This suggests that prolonged smoking-related multisensory experiences in smokers facilitate the merging of visual and haptic inputs in the lateral occipital complex for the respective stimuli. Studying clinical populations who engage in compulsive activities may represent an ecologically valid approach to investigating the neuroplasticity of multisensory integration.”

http://www.sciencedirect.com/science/article/pii/S1053811911008184

 

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Chinese-English bilinguals are ‘automatic’ translators (Study)

Interesting experiment set up:
English word pairs were shown to the participants.
“The first word flashed on the computer screen so quickly (for just 59 milliseconds) that the person didn’t realise they had seen it. The second word appeared for longer; the person was supposed to hit a key indicating whether it was a real English word as quickly as possible. This was simply a test to see how quickly they were processing the word.
[…]
Although everything in the test was in English, in some cases, the two words actually had a connection – but only if you know how they’re written in Chinese. So, for example, the first word might be ‘thing’ which is written 东西 in Chinese, and the second might be ‘west’ which is written 西 in Chinese. The character for ‘west’ appears in the word ‘thing’ but these two words are totally unrelated in English.

Zhang found that, when two words shared characters in Chinese, participants processed the second word faster – even though they had no conscious knowledge of having seen the first word in the pair. Even though these students are fluent in English, their brains still automatically translate what they see into Chinese. This suggests that knowledge of a first language automatically influences the processing of a second language, even when they are very different, unrelated languages.”

http://medicalxpress.com/news/2011-08-chinese-english-bilinguals-automatic.html

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Conformity does not equal cooperation (Study)

“The study, published in the August issue of the journal Personality and Individual Differences, shows that people who do not conform are most likely to work together for the greater good, while conforming to social norms can actually make people less likely to co-operate – a finding which surprised the researchers and could have implication.”

http://medicalxpress.com/news/2011-08-conformity-equal-cooperation.html

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Neuropsychoanalysis in the Scanner, Part 2 – Siegel and discussion

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Vittorio Gallese, Part 1:From Mirror Neurons to Embodied Simulation-Neuropsychoanalysis Lecture Series

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For my eyes only: Gaze control, enmeshment, and relationship quality (Study)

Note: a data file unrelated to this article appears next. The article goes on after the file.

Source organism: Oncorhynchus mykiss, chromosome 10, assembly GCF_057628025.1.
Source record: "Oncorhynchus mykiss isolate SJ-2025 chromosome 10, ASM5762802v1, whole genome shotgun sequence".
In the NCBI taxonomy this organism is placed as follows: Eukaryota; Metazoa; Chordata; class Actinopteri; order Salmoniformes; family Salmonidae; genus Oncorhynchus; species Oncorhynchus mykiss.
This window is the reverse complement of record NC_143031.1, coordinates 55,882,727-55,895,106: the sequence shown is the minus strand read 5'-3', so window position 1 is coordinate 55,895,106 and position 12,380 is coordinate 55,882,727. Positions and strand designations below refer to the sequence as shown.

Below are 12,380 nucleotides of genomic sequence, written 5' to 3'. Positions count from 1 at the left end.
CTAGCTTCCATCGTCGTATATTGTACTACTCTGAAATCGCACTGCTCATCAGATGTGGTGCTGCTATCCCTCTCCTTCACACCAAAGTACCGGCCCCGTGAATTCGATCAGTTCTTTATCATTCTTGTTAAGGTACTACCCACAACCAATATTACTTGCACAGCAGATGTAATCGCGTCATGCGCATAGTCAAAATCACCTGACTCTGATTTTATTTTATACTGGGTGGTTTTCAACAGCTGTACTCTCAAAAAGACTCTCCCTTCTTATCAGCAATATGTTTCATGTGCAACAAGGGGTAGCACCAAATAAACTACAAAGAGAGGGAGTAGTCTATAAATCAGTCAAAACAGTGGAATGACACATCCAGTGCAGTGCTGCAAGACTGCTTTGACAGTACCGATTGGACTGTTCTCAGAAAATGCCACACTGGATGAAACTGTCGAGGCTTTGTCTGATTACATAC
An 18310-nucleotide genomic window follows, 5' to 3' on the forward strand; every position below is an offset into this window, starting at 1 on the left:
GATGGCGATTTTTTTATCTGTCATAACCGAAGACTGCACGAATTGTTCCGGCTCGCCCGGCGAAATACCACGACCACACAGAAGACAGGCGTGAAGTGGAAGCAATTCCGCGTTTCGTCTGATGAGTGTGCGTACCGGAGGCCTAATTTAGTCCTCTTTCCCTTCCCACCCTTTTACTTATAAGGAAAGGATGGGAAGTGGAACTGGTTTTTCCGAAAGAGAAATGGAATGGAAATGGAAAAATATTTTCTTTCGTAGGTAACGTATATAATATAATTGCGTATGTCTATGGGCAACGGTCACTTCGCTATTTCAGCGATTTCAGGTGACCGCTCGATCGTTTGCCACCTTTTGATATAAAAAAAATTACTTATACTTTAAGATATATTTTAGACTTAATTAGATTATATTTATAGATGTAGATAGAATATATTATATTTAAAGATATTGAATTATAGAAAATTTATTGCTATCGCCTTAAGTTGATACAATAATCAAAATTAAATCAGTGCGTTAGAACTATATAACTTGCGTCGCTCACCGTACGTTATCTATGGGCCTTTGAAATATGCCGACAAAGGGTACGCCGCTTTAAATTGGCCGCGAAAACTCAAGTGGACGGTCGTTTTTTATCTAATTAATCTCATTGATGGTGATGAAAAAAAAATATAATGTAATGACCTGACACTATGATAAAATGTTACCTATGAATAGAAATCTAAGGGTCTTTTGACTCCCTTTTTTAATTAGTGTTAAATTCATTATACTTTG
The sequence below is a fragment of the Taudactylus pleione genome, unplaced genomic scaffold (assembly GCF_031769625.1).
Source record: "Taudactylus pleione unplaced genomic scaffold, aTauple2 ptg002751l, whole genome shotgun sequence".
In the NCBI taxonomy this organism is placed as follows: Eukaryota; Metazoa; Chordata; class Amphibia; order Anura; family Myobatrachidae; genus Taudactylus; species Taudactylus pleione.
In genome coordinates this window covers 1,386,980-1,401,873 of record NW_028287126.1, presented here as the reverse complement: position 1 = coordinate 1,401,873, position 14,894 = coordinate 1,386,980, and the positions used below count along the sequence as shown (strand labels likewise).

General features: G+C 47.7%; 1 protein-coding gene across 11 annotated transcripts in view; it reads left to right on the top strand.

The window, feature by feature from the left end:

“Perceived closeness that preserves the distinctness of each partner enhances intimate relationship quality, whereas pseudocloseness or enmeshment—reflecting an inability to distinguish one’s own thoughts and emotions from a partner’s—may have more negative outcomes (R. J. Green & P. D. Werner, 1996).
Two studies investigated whether a dispositional inability to differentiate self from other is manifested at the attentional level as reduced capacity to inhibit following the gaze of another (A. Frischen, A. P. Bayliss, & S. P. Tipper, 2007).

Among healthy elderly spouses in Study 1, superior gaze control predicted superior sociocognitive functioning, and those with poorer gaze control abilities were perceived by the partner as constricting the perceiving partner’s autonomy, which in turn predicted lower relationship satisfaction among the latter. Moreover, these links were mediated by enmeshment, as indicated by the percentage of “we”-focused versus “I”- or partner-focused thoughts and emotions in the partners’ independent accounts of the same relationship events.

Extending these findings in a sample of Parkinson’s disease patients and their spouses, Study 2 revealed a biphasic effect of self–other differentiation on relationship dynamics: In the early stages of the disease, increased couple focus promoted superior relationship quality, whereas lack of self–other differentiation predicted poorer relationship quality later. Thus, dispositional variations in fundamental social-perceptual processes predict both close relationship dynamics and long-term relationship quality.”

http://psycnet.apa.org/journals/psp/100/6/

Petrican, Raluca; Burris, Christopher T.; Bielak, Tania; Schimmack, Ulrich; Moscovitch, Morris.
For my eyes only: Gaze control, enmeshment, and relationship quality.
Journal of Personality and Social Psychology, 2011  Volume 100, Issue 6 (Jun).
Pages 1111-1123
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Spurious? Name similarity effects (implicit egotism) in marriage, job, and moving decisions (Study)

“Three articles published in the Journal of Personality and Social Psychology have shown that a disproportionate share of people choose spouses, places to live, and occupations with names similar to their own. These findings, interpreted as evidence of implicit egotism, are included in most modern social psychology textbooks and many university courses.

The current article successfully replicates the original findings but shows that they are most likely caused by a combination of cohort, geographic, and ethnic confounds as well as reverse causality. ”

http://psycnet.apa.org/index.cfm?fa=browsePA.volumes&jcode=psp

Simonsohn, Uri.
Journal of Personality and Social Psychology,
2011  Volume 101, Issue 1 (Jul).